The Office of Legislative Services (OLS) concludes that the enactment of Assembly Bill No. 3981 (1R) would have an indeterminate effect on the revenues of the City of Atlantic City, the Atlantic City School District, and Atlantic County, respectively.
The bill also increases State revenue by $30 million in 2016 and 2017, and increases State expenditures in these years by indeterminate amounts.
This bill exempts casino gaming properties from ad valorem property taxation and requires casino property owners to fulfill their financial obligations to all local governments serving Atlantic City through annual payments in lieu of taxes.
The estimate of local property taxes payable by casino properties in 2015 is $145 million. The OLS notes that the closure of four casinos gaming properties in 2015 required the value of those properties to be reassessed to reflect their current status. These reassessments resulted in a decline in the value of these properties and the total amount of property taxes collected by each local taxing district was less in 2015 than in 2014.
Property tax revenues will be replaced by PILOT payments, as set forth in the bill. The reduction in property tax revenues will be offset by casino payments in lieu of taxes of $120 million in 2016, adjusted for inflation and other factors thereafter, and other casino non-tax payments in 2016 and 2017 of up to $30 million. The OLS cannot determine whether the PILOT amount will be greater than or less than what would be collected locally if casino gaming properties were assessed for ad valorem taxation at current rates.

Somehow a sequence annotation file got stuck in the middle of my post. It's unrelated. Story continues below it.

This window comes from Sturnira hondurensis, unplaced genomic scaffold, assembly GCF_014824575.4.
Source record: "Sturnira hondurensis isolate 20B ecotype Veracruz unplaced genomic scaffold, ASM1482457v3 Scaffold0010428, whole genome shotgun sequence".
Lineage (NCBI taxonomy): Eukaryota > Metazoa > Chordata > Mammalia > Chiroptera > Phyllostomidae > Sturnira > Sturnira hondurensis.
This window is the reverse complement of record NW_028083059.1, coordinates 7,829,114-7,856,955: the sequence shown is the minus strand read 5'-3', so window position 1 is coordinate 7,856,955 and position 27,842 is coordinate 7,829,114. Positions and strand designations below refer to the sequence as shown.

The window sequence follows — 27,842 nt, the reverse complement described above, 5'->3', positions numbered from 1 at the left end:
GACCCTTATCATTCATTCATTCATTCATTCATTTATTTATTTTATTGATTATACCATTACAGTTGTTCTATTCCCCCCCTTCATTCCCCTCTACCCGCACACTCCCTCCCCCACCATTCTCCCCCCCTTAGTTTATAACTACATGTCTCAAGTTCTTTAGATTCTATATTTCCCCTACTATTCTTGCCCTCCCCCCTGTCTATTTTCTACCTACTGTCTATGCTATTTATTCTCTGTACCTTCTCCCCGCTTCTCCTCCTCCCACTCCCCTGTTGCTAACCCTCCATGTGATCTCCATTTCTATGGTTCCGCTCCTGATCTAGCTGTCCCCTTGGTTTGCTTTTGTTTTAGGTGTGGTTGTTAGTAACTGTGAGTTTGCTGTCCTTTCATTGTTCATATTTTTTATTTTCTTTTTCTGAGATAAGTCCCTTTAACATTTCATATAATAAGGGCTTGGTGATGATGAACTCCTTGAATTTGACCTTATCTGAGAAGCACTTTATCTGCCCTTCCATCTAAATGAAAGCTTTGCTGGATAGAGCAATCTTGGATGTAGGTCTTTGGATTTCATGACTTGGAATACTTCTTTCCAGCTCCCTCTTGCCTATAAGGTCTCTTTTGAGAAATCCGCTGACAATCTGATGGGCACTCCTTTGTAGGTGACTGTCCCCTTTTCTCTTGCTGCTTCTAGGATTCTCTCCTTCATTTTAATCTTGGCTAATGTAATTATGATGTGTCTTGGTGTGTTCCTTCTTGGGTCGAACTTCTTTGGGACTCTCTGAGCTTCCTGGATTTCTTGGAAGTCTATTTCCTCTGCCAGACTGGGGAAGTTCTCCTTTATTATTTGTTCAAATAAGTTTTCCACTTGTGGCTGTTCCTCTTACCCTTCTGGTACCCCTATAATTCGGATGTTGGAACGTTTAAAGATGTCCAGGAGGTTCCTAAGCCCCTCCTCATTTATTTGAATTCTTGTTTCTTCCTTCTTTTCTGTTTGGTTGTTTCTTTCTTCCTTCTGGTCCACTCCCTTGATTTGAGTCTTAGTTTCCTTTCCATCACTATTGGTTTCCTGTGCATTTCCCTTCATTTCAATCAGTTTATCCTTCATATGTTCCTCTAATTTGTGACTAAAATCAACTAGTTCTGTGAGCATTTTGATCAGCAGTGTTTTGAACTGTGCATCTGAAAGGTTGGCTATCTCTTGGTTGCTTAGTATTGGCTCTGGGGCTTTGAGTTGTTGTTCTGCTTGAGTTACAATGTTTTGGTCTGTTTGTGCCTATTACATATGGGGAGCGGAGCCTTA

BILL DESCRIPTION Assembly Bill No. 3981 (1R) of 2015, the “Casino Property Tax Stabilization Act,” provides that, beginning with tax year 2015, and for the next succeeding 14 tax years, casino gaming properties located in the City of Atlantic City, including accessory hotels, conference centers, parking garages, and other appurtenant facilities, would be exempt from local property taxation on real property and improvements. The bill defines “casino gaming property” as one or more parcels of property, and adjacent property utilized in connection with such property, upon which there is located a facility licensed to be used for casino gaming in 2014 or thereafter, whether or not in actual operation, which has more than 500 guest hotel rooms and is not subject to recorded covenants prohibiting casino gaming. For this 15-year period, casino gaming properties would be required to fulfill their property tax liabilities by making annual payments in lieu of taxes (PILOT), the amount of which would be based on casino gaming revenues.